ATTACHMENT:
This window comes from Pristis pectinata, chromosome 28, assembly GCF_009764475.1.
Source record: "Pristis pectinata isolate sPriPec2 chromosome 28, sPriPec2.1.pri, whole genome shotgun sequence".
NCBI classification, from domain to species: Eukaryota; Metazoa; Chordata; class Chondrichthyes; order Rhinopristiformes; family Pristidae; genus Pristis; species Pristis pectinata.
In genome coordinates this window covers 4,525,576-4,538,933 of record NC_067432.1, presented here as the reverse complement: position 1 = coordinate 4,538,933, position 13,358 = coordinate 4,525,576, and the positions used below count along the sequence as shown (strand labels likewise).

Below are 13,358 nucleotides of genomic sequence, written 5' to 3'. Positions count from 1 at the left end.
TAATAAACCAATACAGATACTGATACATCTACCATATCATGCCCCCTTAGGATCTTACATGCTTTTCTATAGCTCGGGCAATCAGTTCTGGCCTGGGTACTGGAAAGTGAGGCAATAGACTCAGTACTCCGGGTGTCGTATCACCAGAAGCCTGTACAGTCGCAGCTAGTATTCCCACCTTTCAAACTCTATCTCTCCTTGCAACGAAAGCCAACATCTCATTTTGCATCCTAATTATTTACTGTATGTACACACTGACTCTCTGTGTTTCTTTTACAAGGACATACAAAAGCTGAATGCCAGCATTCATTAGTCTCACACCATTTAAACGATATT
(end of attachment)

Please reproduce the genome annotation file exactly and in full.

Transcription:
This window comes from Pristis pectinata, chromosome 28, assembly GCF_009764475.1.
Source record: "Pristis pectinata isolate sPriPec2 chromosome 28, sPriPec2.1.pri, whole genome shotgun sequence".
NCBI classification, from domain to species: Eukaryota; Metazoa; Chordata; class Chondrichthyes; order Rhinopristiformes; family Pristidae; genus Pristis; species Pristis pectinata.
In genome coordinates this window covers 4,525,576-4,538,933 of record NC_067432.1, presented here as the reverse complement: position 1 = coordinate 4,538,933, position 13,358 = coordinate 4,525,576, and the positions used below count along the sequence as shown (strand labels likewise).

Below are 13,358 nucleotides of genomic sequence, written 5' to 3'. Positions count from 1 at the left end.
TAATAAACCAATACAGATACTGATACATCTACCATATCATGCCCCCTTAGGATCTTACATGCTTTTCTATAGCTCGGGCAATCAGTTCTGGCCTGGGTACTGGAAAGTGAGGCAATAGACTCAGTACTCCGGGTGTCGTATCACCAGAAGCCTGTACAGTCGCAGCTAGTATTCCCACCTTTCAAACTCTATCTCTCCTTGCAACGAAAGCCAACATCTCATTTTGCATCCTAATTATTTACTGTATGTACACACTGACTCTCTGTGTTTCTTTTACAAGGACATACAAAAGCTGAATGCCAGCATTCATTAGTCTCACACCATTTAAACGATATT